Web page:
A self-driving Lyft could soon give you a ride around San Francisco.
Lyft is adding another name to its growing list of collaborators via a partnership with Drive.ai, a Mountain View-based self-driving startup. The pair will launch a new pilot program in the Bay Area with Drive.ai self-driving cars on Lyft’s open autonomous platform, putting driverless cabs on the streets for the first time since Uber’s service flamed out of San Francisco last year.
Drive.ai will take advantage of Lyft’s ride-hailing app to connect with passengers while testing out its self-driving technology in its own fleet of vehicles, which will be operated by trained safety drivers who will take the wheel if needed. Riders will have a chance to opt out of an autonomous ride on the app.
Lyft hopes to collect data to improve the passenger experience in self-driving cars, while Drive.ai will use the partnership to hone its autonomous systems and expand its reach. The deal is similar to Lyft’s partnership with nuTonomy to bring self-driving cabs to Boston, which was announced earlier this year.
This will be the first public partnership for Drive.ai, which emerged from stealth mode in 2016 after spinning out of Stanford’s AI lab.
The startup is known for its emphasis on familiarizing the public with self-driving tech, which will continue to be a focus during the Lyft trial, Drive.ai president and co-founder Carol Reiley told Mashable. She said the company has been testing its tech on public roads in California since last year, but this will be the first time the public will have a chance to ride in its cars.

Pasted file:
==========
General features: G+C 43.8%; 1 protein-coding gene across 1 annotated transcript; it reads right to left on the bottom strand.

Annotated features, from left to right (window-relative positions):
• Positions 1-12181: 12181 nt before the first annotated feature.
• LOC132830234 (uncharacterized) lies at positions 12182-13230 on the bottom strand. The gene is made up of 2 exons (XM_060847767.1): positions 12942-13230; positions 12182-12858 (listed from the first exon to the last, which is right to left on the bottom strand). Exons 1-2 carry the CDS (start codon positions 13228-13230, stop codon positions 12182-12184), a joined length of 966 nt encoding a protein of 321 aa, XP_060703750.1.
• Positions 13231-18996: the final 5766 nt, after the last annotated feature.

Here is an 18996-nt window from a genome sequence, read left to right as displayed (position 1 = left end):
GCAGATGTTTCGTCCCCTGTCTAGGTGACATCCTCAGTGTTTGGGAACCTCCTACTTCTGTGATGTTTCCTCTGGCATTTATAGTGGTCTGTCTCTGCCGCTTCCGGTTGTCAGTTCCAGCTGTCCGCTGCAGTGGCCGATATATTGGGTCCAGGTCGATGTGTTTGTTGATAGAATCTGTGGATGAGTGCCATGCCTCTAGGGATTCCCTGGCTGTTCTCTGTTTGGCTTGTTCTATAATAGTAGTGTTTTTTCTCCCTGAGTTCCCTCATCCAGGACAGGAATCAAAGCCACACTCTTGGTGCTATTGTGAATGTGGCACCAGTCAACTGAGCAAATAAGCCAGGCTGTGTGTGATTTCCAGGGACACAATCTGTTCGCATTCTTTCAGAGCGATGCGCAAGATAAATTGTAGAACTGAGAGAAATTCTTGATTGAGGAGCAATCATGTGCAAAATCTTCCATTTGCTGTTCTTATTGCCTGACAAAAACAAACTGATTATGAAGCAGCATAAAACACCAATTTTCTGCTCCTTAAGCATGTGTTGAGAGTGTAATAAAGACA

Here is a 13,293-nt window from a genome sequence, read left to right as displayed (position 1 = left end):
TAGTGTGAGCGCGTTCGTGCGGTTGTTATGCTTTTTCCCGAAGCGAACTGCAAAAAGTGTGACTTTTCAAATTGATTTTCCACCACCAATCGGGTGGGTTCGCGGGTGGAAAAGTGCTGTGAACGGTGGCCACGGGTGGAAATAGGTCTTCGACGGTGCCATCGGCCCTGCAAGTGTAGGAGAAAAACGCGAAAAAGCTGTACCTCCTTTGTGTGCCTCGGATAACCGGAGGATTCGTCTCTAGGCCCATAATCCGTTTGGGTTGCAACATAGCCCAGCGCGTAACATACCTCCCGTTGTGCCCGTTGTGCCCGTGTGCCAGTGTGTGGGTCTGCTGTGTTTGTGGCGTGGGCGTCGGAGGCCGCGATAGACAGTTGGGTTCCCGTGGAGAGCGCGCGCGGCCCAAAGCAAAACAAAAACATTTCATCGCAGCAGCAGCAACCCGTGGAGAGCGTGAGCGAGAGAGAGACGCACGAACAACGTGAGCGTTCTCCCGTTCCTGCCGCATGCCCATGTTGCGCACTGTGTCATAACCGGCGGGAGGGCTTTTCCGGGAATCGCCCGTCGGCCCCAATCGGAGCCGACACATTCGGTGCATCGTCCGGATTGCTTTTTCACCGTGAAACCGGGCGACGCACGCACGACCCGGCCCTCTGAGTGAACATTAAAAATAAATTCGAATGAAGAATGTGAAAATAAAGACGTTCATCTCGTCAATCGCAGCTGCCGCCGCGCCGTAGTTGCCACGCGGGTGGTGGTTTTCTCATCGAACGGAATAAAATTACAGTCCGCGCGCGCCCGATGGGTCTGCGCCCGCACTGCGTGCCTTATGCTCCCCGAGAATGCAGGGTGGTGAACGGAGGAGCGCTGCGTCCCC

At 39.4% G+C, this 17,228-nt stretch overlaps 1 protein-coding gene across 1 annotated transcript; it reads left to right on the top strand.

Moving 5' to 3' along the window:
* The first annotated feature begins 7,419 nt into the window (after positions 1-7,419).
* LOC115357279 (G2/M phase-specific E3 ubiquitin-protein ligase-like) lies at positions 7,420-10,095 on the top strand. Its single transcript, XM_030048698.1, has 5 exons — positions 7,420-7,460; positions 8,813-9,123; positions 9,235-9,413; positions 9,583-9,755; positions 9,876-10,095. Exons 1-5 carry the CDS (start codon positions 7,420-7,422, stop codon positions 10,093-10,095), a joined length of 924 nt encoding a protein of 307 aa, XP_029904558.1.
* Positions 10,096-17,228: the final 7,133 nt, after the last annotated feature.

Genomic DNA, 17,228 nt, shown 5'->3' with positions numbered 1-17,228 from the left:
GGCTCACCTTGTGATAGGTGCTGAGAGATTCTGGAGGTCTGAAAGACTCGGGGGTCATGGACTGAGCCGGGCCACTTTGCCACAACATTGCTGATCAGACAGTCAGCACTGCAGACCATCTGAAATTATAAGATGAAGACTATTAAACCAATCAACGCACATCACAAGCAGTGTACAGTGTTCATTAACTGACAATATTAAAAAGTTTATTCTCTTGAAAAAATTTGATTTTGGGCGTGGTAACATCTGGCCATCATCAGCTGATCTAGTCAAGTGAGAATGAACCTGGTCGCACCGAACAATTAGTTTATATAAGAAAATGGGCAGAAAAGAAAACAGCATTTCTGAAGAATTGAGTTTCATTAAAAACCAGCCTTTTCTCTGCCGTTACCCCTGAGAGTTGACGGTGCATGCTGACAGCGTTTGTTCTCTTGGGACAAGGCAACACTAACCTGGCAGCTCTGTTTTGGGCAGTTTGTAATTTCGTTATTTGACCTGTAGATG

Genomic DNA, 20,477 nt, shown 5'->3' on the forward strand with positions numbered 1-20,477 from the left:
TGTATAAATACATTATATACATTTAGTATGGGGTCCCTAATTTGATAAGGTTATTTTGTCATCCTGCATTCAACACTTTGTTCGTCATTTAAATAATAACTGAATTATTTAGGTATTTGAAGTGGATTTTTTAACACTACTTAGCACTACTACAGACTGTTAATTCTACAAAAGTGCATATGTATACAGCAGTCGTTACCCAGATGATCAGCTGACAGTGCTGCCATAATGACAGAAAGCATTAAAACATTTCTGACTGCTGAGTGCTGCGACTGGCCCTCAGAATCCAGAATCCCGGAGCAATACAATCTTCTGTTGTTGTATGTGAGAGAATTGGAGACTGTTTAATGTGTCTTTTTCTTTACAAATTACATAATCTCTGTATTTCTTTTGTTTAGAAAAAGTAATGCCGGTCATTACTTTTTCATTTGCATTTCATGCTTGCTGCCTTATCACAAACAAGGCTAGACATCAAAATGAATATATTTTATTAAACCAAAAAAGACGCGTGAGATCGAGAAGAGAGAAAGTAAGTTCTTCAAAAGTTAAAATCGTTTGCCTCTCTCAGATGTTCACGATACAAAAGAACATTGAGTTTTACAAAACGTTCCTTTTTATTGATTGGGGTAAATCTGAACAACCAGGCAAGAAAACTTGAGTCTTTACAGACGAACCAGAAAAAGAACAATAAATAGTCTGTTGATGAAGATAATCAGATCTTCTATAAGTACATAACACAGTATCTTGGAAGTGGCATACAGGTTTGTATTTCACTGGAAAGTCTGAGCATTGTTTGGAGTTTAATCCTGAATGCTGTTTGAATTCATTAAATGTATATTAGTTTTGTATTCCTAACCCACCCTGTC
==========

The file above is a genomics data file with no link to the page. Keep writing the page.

Drive.ai’s self-driving technology is designed to be used in retrofit kits for multiple vehicle types, so there won’t be one specific make or model used for the program, like how Waymo’s Phoenix program deploys Chysler Pacificas. The pilot will launch with a sedan (the company has shown off its system in Audis in the past), but Reiley said the company has a diverse set of vehicles set aside for the program as it expands for further testing.
There isn’t a firm date for the trial to start, but Reiley said that she thinks the partners are “almost there.” Notably, Lyft’s pilot program with nuTonomy in Boston hasn’t launched, even though it was announced back in June. A Lyft rep told Mashable that, “we continue to stay on track for our nuTonomy pilot to launch in the coming months” in an email when asked for an update. These two programs and the regions in which they’ll operate are very different, however, so there might be a chance that the Bay Area’s driverless Lyfts could hit the roads before Boston’s.
The partnership is just another chance for Lyft to build on its self-driving efforts. The company has ties to GM, Jaguar Land Rover, and Waymo, and it recently announced it’s developing its own autonomous tech. The company wants to have a fleet of driverless cabs picking up riders everywhere by 2021, after all, so it’s doing everything it can to hit that target.
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